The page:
Dec 8, 2021
Dr. Jennifer Jones-McMeans is the Divisional Vice President of Global Clinical Affairs at Abbott's Vascular Business. She talks about recently released data from their Beyond Intervention Survey of 1800 stakeholders including 1289 vascular disease patients, 408 healthcare physicians, and 173 healthcare leaders from across 13 countries. The study looked particularly at Peripheral Artery Disease (PAD) and Coronary Artery Disease (CAD) which revealed these diseases disproportionately affect Black, Latino, and Native Americans.
Jennifer reports, "I think what Beyond Intervention allowed us to do is to see what the patient is feeling, experiencing, and how does that differ from what your healthcare provider or your healthcare leader is saying? Because one of the key findings that we found was that patient experience is maybe not as good as the healthcare provider may be thinking it is."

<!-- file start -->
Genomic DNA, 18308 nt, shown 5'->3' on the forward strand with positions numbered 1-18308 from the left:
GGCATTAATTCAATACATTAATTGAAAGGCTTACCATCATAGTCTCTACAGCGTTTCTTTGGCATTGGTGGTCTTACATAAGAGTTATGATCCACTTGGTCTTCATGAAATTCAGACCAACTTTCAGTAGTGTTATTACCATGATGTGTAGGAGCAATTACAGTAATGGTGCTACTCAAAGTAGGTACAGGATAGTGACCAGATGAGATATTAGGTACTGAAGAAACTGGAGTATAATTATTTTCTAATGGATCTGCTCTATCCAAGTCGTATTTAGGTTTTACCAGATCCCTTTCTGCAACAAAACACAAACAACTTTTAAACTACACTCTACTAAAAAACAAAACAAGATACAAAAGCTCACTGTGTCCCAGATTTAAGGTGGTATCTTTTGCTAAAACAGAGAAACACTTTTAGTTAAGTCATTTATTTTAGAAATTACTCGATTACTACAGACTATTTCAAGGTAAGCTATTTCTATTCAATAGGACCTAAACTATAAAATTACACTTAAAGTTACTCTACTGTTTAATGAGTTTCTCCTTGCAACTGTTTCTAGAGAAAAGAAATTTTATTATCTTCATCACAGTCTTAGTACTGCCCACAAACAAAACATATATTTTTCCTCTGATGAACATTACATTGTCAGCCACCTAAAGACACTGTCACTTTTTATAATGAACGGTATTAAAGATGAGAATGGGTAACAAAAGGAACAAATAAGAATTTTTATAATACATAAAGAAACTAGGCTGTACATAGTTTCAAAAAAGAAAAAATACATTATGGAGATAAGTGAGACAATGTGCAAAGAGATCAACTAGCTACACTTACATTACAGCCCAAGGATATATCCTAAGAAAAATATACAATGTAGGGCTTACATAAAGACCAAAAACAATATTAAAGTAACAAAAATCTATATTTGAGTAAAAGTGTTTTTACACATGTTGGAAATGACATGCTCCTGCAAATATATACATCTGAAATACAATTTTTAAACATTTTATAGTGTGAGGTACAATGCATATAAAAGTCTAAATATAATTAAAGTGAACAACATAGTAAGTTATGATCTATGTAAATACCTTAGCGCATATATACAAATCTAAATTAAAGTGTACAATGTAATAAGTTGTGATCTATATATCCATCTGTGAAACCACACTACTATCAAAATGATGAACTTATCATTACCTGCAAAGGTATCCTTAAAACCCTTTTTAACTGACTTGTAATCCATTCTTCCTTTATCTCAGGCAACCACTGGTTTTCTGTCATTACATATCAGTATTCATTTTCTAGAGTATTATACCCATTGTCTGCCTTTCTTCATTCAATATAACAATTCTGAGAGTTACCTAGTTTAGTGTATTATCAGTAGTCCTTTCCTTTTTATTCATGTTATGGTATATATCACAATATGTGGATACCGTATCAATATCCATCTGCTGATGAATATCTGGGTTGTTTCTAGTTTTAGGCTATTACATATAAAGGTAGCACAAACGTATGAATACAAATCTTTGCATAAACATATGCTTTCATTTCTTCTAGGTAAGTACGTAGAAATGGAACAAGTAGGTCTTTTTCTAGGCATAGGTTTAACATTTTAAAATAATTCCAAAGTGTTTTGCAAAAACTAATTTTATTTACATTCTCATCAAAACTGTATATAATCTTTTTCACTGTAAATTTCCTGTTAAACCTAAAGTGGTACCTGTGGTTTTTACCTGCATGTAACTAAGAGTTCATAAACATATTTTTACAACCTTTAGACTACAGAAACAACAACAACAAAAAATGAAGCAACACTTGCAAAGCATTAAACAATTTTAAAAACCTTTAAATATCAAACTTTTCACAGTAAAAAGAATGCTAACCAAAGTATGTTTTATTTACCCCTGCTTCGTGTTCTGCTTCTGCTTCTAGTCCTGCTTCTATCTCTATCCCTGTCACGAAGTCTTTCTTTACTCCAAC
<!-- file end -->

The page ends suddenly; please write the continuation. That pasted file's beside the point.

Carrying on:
"And we know that when you look at these social determinants, and they can be anything from socioeconomic status, availability to care, education, impact of income, they all collide. And many times in certain areas, they can collide with race and ethnicity. So when you put people in an environment that is not supportive of health and that you're just reaching so many of the things that I spoke of before, you put them at risk for development of diseases, such as PAD and CAD."
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